Creative Collective

07.01.10
The Knights
Symphony

How a group of recent conservatory grads is expanding the orchestral concert experience: Colin and Eric Jacobsen tell the story behind the chamber orchestra known as The Knights.

The origins of The Knights were about as close to a “garage band” as an orchestra could be.  As teenage musicians we would spend all night in out parents’ living room, jamming with our friends.  When we were studying at Juilliard we kept doing that and found ourselves with a big circle of people who liked to play, discuss, and interpret music, and experiment with the pieces we were playing.

Our informal group started to hold public performances about eight years ago, and it went from being a small of conservatory students to include composers, arrangers, singers, and people who pursued new directions far afield from their classical training.  Now we operate as a per-service orchestra.  We have made some exciting recordings and performed at Carnegie Hall, Lincoln Center, Poisson Rouge, the Brooklyn Lyceum, MATA (a festival that promotes the work of young composers), the Dresden Musikfestspiele, and Dublin’s National Gallery.  

We all believe deeply in dedicating ourselves to whatever music we’re playing, whether it’s by Beethoven, Lisa Bielawa, or on of our own musicians.  So we give ourselves unusual amounts of time to rehearse, the way a theater company might approach a great play.  One reason for this is our consensus-driven, highly collaborative structure.  Everybody in The Knights has a say, and a lot of discussion and exploration goes into figuring out how each musician’s part fits into the greater whole.  That gives us tremendous freedom in how we perform together.  It allows for connections from one side of the stage to another; audiences pick up on this connection.  To have a truly personal experience within an orchestra as well as with our audience: this is why we founded The Knights, and we are fortunate that it remains at the core of what we do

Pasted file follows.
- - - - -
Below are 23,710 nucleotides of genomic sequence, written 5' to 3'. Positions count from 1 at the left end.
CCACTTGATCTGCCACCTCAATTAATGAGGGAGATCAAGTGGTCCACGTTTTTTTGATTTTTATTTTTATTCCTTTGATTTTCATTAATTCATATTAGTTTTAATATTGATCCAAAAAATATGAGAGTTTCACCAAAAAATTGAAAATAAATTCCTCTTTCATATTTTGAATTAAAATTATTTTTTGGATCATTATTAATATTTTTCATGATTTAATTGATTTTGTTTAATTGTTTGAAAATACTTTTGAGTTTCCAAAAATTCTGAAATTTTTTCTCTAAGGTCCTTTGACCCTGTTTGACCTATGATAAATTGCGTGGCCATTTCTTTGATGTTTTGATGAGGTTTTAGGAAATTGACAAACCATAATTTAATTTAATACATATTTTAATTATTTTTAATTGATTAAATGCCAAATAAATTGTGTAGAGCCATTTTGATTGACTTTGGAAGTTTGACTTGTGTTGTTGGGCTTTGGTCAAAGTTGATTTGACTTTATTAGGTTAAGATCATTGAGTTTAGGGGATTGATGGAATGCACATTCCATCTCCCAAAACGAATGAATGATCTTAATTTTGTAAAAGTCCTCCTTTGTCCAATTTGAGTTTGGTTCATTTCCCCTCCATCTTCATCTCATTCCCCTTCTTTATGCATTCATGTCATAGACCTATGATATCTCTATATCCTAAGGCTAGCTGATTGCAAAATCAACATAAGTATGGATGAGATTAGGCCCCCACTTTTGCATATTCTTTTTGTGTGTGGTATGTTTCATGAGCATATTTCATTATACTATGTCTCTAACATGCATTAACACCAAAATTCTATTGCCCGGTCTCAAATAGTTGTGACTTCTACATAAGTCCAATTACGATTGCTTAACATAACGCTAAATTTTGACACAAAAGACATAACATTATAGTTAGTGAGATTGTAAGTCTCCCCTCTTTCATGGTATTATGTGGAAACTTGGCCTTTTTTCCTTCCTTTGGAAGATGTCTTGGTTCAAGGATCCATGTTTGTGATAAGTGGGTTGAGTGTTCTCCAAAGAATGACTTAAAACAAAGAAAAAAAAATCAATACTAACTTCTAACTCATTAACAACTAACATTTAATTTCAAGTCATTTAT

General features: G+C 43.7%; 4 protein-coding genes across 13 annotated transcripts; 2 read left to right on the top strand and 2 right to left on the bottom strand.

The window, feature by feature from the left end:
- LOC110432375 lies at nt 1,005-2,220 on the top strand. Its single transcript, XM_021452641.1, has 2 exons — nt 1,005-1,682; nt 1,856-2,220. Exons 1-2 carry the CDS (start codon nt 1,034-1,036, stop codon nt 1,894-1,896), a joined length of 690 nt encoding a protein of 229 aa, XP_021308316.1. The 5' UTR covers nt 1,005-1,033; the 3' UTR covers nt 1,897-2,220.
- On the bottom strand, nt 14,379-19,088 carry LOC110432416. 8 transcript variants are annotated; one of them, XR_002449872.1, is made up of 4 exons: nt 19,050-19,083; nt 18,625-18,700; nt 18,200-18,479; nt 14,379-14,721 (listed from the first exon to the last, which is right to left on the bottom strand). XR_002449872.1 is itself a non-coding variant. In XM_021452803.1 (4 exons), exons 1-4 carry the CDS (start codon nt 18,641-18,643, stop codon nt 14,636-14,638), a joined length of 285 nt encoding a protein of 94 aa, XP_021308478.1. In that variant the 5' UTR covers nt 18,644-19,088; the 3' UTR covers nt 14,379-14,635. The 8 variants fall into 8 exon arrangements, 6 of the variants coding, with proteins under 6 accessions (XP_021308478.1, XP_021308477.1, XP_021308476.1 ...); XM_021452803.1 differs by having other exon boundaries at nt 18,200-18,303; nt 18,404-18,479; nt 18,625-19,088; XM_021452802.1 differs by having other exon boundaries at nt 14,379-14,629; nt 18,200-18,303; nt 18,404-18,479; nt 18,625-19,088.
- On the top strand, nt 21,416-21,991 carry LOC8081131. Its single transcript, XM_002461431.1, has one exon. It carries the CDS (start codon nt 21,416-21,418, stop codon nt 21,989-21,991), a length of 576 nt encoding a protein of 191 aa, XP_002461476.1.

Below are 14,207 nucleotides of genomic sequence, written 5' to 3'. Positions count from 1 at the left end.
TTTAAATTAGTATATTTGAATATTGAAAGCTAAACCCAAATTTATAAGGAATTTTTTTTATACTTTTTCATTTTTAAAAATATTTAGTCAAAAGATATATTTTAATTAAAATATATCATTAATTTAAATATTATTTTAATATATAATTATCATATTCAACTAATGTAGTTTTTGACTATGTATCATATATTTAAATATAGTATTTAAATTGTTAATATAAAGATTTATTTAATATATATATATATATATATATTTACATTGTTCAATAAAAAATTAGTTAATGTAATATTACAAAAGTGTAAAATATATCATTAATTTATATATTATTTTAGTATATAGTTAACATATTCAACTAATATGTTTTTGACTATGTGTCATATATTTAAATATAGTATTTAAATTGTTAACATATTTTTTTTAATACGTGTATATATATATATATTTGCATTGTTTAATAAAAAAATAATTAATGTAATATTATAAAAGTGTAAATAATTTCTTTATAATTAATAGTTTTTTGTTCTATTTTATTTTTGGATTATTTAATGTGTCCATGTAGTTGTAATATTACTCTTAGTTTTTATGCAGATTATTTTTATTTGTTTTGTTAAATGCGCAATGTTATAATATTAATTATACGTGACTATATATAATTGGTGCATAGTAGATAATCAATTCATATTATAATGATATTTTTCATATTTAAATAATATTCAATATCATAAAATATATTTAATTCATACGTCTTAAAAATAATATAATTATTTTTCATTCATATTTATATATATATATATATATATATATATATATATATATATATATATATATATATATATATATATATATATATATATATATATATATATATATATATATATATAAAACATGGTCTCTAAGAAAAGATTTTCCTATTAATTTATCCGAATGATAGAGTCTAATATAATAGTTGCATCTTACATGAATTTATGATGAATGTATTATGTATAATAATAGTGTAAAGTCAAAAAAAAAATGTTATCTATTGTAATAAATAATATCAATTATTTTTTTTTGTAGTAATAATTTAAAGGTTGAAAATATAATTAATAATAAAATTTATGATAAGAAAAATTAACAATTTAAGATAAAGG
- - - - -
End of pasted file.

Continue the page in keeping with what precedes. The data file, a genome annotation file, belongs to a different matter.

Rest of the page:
Originally, when we were a smaller ensemble, we didn’t have a conductor.  Now Eric does the conducting, and we have a managing director: Vanessa Rose-Pridemore, a fine musician and graduate of the Orchestra Management Fellowship Program of the League of American Orchestras.  The members of The Knights still carry out many nuts-and-bolts functions such as communications, operations, and fundraising.  

That hands-on approach, and our flattened hierarchy, makes us well suited to offbeat collaborations and interesting projects.  For instance, our first album for Sony, with cellist Jan Vogler, paired Shostakovich with Jimi Hendrix.  We were worried the Hendrix might sound watered-down, but we have collaborators whose musical lives weave in an out of pop, jazz, folk, period-performance, and world music.  They are able to bring the rest of us into idioms that we may not have learned in school and are excited to be a part of now.

We love to collaborate with artists who are not just great musicians, but who look at music with a wide view of its place in the world.  They are willing to take amazing chances to ensure than something magical happens on stage.  Right now, we are preparing for a fall appearance at the Caramoor festival with Yo-Yo Ma.

We plan to continue to explore the unlimited world of music, and to bring as broad an audience as possible with us on our journey.  And to keep having fun while we’re doing it.

COLIN JACOBSEN and ERIC JACOBSEN, brothers, founded The Knights and are co-artistic directors of the ensemble.  Colin serves as concertmaster (a rotating position) and Eric conducts the group, also occasionally performing in its cello section.